The second would be considering friendships in part based on how much support someone needs. It's perfectly fine to decide not to get close to someone when you get a sense that they're going to be asking a lot of you. There are lots of people who are available to be good friends who aren't very likely to text you suddenly with an emergency - they might once or twice when major things happen, but it won't be every year in most cases. There are a ton of people whose lives just don't require emergency services. They don't come up much in advice columns because of a lack of problems to ask about.

Another possibility is considering friendships with people who aren't in the "don't need much" category but who are good about asking how and when they receive support. I'll confess a bias here, because I'm a high drama person who generally gets along better with other high drama people. I tend not to be friends with people whose lives never have nasty flare ups, so it's more useful for me to screen friends based on how they are when life isn't great. Someone who can send out a, "Hey, had an awful talk with my dad. Are you around? I'd like to get your perspective tonight, or maybe we could talk later this week if you have time," is a lot easier for me than a, "Call me...Hey, call me!...Are you reading this?"
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Re: Being there, obligations, expectations, many questions [adv]

Post by Werel on Thu Mar 03, 2016 8:24 pm

eselle has said very smart things, especially about choosing (close) friends based on how much support they appear to need. And prioritizing people who are good at expressing their needs in ways that work for you, however (in)frequent.

It's also worth noting that some people may just be more inclined towards being the emergency-call person-- especially for specific individuals. And that the desire to do that may be an emotion of its own, which could(?) be part of why it's confusing for you, if you have trouble sorting out emotions stuff. There is a short but extant list of people in my life for whom I want to be the emergency call. Who, if they have a pressing need, I actively want them to ask me. The desire to provide support for someone is something I feel, like any other emotion; it's in the family of affection/protectiveness/loyalty, but there are definitely people I love/am loyal to who I don't actively feel like I want to Be There for. I wonder if "desire to Be There for someone" is its own axis of interpersonal feelings, separate-from-but-related-to other shades of attachment? And that, for you, it may be an emotion that just doesn't come up much on its own, so forcing it may be as tough as forcing other kinds of emotions? (That's not to say it's carte blanche to never come through for a friend who really needs you, but it might be a good reason to choose friends who won't ask for a lot of crisis-type support--it's not that you're selfish or they're needy, it's just an emotional incompatibility).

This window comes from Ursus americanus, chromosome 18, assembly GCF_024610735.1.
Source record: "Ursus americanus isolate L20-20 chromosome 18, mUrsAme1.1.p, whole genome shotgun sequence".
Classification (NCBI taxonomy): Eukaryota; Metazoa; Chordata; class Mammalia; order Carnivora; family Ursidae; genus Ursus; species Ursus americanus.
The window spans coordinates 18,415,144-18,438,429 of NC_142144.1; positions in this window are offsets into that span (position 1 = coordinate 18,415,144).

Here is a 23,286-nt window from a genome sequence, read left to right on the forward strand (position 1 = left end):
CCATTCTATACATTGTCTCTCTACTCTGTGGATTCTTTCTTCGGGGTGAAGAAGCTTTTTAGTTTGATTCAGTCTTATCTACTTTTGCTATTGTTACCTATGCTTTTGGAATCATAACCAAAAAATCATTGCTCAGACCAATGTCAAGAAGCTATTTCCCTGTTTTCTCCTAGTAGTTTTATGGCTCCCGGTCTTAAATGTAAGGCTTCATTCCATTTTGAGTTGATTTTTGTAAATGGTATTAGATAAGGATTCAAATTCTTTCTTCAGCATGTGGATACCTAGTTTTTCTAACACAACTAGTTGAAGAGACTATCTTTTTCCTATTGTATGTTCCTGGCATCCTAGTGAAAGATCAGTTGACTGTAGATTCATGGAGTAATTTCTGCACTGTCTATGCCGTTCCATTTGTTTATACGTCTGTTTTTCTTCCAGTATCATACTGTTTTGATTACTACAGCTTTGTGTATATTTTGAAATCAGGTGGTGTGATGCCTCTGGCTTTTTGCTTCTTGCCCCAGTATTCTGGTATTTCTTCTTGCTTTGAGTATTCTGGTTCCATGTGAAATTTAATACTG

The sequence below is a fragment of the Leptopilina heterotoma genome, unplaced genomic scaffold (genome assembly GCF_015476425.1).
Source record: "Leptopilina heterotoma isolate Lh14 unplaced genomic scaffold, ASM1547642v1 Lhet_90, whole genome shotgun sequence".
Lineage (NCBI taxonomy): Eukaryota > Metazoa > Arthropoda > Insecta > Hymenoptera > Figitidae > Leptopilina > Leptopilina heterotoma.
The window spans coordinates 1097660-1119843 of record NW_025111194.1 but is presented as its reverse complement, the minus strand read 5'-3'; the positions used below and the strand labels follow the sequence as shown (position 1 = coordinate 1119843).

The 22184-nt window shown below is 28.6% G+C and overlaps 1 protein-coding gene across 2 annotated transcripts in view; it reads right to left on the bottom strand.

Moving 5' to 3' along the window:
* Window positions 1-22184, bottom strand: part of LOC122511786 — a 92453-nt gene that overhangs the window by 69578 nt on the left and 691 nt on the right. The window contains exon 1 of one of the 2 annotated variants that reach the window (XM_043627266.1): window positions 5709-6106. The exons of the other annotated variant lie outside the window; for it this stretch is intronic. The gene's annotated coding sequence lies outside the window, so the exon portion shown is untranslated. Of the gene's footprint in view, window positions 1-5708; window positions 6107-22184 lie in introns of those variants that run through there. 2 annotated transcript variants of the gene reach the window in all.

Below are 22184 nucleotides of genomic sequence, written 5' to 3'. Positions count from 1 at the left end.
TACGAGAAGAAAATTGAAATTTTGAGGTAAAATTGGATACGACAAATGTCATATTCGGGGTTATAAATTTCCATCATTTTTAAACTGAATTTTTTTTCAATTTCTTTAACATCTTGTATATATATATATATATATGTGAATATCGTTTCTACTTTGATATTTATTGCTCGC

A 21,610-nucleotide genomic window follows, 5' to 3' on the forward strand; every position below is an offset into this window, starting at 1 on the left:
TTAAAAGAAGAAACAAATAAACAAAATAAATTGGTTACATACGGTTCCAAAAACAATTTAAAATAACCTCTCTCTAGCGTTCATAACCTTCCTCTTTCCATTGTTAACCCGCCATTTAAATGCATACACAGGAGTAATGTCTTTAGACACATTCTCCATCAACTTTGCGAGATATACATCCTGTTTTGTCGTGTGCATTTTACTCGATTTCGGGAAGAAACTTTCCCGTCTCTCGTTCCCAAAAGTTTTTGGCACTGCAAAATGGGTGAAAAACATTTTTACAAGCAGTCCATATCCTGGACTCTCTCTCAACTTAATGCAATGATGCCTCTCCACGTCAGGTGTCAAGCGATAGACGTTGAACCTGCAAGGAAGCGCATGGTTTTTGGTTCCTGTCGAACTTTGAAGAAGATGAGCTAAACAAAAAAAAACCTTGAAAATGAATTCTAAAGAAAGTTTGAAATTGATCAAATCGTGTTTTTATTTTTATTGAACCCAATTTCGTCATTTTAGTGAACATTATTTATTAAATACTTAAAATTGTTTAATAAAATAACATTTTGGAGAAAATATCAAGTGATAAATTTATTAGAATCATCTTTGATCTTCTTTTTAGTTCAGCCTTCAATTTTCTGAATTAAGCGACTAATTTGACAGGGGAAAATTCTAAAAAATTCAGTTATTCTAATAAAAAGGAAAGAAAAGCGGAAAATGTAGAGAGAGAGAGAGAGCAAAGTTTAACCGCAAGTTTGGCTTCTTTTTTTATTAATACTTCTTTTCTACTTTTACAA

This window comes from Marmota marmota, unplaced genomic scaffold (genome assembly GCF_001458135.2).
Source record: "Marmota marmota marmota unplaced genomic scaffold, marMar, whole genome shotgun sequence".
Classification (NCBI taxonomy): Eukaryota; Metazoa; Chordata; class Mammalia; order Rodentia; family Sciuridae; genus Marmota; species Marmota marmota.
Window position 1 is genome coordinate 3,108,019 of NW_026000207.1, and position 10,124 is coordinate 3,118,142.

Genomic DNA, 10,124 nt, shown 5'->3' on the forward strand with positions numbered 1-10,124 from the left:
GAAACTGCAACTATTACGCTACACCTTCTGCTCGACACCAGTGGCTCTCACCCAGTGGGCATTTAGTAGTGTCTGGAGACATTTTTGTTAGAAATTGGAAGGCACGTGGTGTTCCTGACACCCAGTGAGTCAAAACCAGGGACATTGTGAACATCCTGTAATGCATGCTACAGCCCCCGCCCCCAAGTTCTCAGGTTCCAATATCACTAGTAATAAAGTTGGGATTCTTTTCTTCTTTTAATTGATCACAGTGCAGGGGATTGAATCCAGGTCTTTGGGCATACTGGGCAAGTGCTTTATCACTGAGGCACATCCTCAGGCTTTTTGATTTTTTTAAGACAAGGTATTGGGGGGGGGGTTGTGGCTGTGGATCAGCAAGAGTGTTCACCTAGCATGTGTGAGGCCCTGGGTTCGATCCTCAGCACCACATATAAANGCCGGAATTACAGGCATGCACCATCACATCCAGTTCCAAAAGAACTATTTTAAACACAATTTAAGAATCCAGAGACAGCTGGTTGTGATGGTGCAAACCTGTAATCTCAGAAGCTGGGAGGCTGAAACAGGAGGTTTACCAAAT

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Re: Being there, obligations, expectations, many questions [adv]

Post by Hirundo Bos on Fri Mar 04, 2016 3:22 pm

A desire to be the person someone rely on... I have that, but in a general sense, not for anyone in particular. And I'm not sure if that even makes sense... But as I mentioned, when I was younger, it was a strong driving force in me. As I also mentioned, it took me to some not-so-good places. One reason is probably that I didn't have the cognitive empathy skills I needed. So I couldn't quite relate to their needs, couldn't quite understand the concept of other people's agency, and my desire to help became more about me than them. And I also didn't quite know what to do, once I was in a position to help. And I overextended myself, badly.

I still want to be helpful, nurturing, kind, I want very much to be that kind of person. When I get confirmation on the forums, for example, that advice I've given have been helpful, there's a little happy child inside me going yay, I did some good. I think the place I'm in now is really a conflict between that desire, and a fear of repeating my mistakes.  

Seeing the desire as an emotion is useful, very useful I think. It does follow the pattern of my other emotions. Sometimes it shuts down completely, at other times it's overwhelmingly strong, and I'm confused by all the nuance in between. And I've learned to handle other emotions, so I can probably get better with this one...

Do anyone here have examples I can read of some of those nuances in between? Relationships or situations that were neither "come to me whenever" and "don't even ask, go away, I can't deal with this"?

I think there's conflict also between the limitations I live with, and the person I feel I ought to be. But I don't have a calibrated sense of either, don't know how limited I actually am compared to others, or what expectations society and myself have about what kind of person I ought to be. In my head, almost everybody else would be willing to take a midnight emergency call from a friend or loved one, while I'm a cold person who wouldn't handle it at all... while in reality I know other people have boundaries about it as well, I just don't know what those boundaries are, or how far removed they are from my own. While I on my side most likely would respond to the call and go out on help, it would just cost me a great deal afterwards.

So, what kind of support am I willing to give a friend? I'm not exactly sure, but the thing I told about in spoiler tags stands as an example of the thing that I'm terrified to have happening again. And I think specifically, what I'd strongly prefer not to do would be

– to be in a situation where I'm the only person on hand (so a friend with needs of that size would need to have a larger support apparatus than me and few others)